Apparently there is an Arduino CLI too. But I was already quite exasperated, and I didn t like the idea of going so far off the beaten path, when the whole point of using all this was to stay with popular tooling and share fate with others. (How do these others cope? I have no idea.)
As for the integer overflow bug:
I didn t seriously consider trying to figure out how to control in detail the C compiler options passed by the Arduino IDE. (Perhaps this is possible, but not really documented
?) I did consider trying to run a cross-compiler myself from the command line, with appropriate warning options, but that would have involved providing (or stubbing, again) the Arduino/DigiSpark libraries (and bugs could easily lurk at that interface).
Instead, I thought, if only I had written the thing in Rust . But that wasn t possible, was it? Does Rust even support this board?
Rust on the DigiSpark
I did a cursory web search and found a very useful blog post by Dylan Garrett
This encouraged me to think it might be a workable strategy. I looked at the instructions there. It seemed like I could run them via the privsep arrangement
I use to protect myself when developing using upstream cargo packages from
I got surprisingly far surprisingly quickly. It did, rather startlingly, cause my
to download a random recent Nightly Rust, but I have six of those already for other Reasons. Very quickly I got the trinket LED blink example, referenced by Dylan s blog post, to compile. Manually copying the file to the video laptop allowed me to run the previously-downloaded micronucleus executable and successfully run the blink example on my board!
I thought a more principled approach to the bootloader client might allow a more convenient workflow. I found the upstream Micronucleus
git releases and tags, and had a look over its source code, release dates, etc. It seemed plausible, so I compiled v2.6 from source. That was a success: now I could build and install a Rust program onto my board, from the command line, on my main machine. No more pratting about with the video laptop.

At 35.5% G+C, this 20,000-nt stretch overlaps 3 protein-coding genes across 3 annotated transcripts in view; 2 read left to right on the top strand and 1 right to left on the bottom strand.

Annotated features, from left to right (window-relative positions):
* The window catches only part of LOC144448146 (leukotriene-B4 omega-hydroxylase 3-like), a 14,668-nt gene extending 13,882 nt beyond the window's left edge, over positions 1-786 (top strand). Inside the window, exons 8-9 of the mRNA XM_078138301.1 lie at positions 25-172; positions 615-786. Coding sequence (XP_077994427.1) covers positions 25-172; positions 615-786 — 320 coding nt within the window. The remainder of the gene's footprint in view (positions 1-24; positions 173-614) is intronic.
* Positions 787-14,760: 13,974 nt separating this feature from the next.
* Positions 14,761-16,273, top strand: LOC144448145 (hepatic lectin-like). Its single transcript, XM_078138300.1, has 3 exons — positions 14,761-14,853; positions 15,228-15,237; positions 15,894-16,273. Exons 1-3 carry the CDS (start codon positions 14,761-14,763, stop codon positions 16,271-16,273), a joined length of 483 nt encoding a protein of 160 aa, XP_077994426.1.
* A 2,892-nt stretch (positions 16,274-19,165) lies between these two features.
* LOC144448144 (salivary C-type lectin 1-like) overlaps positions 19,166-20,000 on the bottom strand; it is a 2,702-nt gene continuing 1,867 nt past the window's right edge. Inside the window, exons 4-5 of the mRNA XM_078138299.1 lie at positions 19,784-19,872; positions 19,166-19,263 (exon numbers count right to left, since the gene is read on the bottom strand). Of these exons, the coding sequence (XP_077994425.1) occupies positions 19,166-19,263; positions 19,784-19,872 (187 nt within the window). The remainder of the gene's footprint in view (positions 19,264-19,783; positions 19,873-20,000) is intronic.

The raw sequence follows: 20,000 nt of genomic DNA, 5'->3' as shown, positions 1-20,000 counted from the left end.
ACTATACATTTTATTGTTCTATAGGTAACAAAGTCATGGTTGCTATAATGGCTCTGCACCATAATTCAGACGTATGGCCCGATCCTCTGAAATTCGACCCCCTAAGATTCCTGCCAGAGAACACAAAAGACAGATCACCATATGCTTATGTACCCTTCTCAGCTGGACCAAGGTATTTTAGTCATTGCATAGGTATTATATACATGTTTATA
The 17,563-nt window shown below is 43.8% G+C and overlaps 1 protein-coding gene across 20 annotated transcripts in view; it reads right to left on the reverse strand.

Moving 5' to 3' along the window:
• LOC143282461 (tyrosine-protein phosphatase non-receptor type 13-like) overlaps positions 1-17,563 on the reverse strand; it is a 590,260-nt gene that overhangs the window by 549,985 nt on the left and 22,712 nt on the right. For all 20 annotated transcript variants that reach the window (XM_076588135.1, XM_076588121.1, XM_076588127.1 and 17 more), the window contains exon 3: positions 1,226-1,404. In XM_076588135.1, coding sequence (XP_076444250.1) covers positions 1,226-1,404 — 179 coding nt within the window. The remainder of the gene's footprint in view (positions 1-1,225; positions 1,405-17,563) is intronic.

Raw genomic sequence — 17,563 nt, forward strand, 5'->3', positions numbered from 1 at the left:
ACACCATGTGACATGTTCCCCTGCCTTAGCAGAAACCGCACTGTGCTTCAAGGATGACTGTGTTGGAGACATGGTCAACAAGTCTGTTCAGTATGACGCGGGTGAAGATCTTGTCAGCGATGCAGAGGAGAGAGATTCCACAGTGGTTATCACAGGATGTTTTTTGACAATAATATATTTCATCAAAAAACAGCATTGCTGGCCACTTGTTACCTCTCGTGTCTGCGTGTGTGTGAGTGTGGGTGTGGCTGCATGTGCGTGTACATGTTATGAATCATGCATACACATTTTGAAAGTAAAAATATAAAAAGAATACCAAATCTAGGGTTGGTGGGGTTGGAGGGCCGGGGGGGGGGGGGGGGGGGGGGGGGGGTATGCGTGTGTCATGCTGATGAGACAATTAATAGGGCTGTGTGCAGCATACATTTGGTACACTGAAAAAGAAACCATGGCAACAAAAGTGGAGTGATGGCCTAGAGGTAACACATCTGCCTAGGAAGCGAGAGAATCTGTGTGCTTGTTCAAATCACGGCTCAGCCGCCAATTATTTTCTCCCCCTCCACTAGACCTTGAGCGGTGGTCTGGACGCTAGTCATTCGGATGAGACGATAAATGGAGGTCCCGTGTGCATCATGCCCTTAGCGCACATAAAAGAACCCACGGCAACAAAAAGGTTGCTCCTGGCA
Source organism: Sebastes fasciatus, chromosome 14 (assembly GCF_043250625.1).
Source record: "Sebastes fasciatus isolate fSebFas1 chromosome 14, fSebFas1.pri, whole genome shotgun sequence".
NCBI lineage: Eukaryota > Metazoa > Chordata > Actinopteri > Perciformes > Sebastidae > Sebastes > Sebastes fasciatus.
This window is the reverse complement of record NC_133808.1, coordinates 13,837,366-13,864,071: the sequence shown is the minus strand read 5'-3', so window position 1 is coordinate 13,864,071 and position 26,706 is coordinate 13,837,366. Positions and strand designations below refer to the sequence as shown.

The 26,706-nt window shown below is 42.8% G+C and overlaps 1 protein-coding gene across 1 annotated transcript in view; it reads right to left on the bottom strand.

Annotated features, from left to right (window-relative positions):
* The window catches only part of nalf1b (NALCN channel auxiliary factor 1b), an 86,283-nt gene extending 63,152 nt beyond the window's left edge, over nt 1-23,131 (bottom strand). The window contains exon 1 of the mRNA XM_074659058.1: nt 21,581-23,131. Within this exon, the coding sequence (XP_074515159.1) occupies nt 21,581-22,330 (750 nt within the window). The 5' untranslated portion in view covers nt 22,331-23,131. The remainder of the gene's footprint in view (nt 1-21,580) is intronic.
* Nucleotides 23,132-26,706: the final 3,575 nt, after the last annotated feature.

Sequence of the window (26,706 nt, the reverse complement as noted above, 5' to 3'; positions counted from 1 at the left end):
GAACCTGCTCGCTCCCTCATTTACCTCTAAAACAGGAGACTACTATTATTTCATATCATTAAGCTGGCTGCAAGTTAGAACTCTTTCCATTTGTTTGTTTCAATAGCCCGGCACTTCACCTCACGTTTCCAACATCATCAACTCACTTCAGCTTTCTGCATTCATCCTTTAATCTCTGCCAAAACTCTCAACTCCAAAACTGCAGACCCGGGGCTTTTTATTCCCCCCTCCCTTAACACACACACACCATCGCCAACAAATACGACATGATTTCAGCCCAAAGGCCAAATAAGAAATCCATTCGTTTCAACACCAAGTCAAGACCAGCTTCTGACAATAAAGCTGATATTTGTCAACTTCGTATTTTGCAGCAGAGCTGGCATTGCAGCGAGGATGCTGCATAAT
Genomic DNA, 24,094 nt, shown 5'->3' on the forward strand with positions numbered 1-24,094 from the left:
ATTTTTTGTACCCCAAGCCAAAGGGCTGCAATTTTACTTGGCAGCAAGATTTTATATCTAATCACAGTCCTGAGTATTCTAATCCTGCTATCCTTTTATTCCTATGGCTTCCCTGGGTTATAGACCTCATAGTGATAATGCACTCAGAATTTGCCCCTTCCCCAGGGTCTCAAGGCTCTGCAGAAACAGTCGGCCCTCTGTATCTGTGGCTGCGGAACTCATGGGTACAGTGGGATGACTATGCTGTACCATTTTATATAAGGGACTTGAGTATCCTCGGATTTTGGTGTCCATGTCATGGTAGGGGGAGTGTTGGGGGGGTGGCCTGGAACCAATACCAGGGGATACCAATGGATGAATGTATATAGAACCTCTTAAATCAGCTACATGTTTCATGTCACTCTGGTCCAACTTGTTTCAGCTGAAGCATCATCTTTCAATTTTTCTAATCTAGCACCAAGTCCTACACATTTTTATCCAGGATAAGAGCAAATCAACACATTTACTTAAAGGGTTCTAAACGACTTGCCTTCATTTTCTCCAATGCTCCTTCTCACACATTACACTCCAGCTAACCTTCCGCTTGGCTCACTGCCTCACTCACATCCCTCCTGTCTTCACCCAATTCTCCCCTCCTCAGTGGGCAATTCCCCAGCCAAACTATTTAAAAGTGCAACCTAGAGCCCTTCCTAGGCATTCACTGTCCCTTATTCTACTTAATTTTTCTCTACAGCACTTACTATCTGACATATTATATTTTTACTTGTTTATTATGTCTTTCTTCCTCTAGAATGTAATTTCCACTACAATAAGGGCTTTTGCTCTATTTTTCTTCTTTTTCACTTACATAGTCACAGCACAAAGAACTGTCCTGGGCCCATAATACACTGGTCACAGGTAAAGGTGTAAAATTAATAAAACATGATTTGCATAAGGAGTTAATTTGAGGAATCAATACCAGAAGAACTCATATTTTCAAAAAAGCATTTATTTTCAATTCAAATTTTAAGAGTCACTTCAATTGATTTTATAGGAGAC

I had got further, more quickly, with Rust, than with the Arduino IDE, and the outcome and workflow was superior.
So, basking in my success, I copied the directory containing the example into my own project, renamed it, and adjusted the
That didn t work. Now it didn t build. Even after I copied about
it didn t build, producing a variety of exciting messages, depending what precisely I tried. I don t have detailed logs of my flailing: the instructions say to build it by
ing to the subdirectory, and, given that what I was trying to do was to not
follow those instructions, it didn t seem sensible to try to prepare a proper repro so I could file a ticket. I wasn t optimistic about investigating it more deeply myself: I have some experience of fighting cargo, and it s not usually fun. Looking at some of the build control files, things seemed quite complicated.
Additionally, not all of the crates are on
. I have no idea why not. So, I would need to supply local copies of them anyway. I decided to just
git subtree add
avr-hal git tree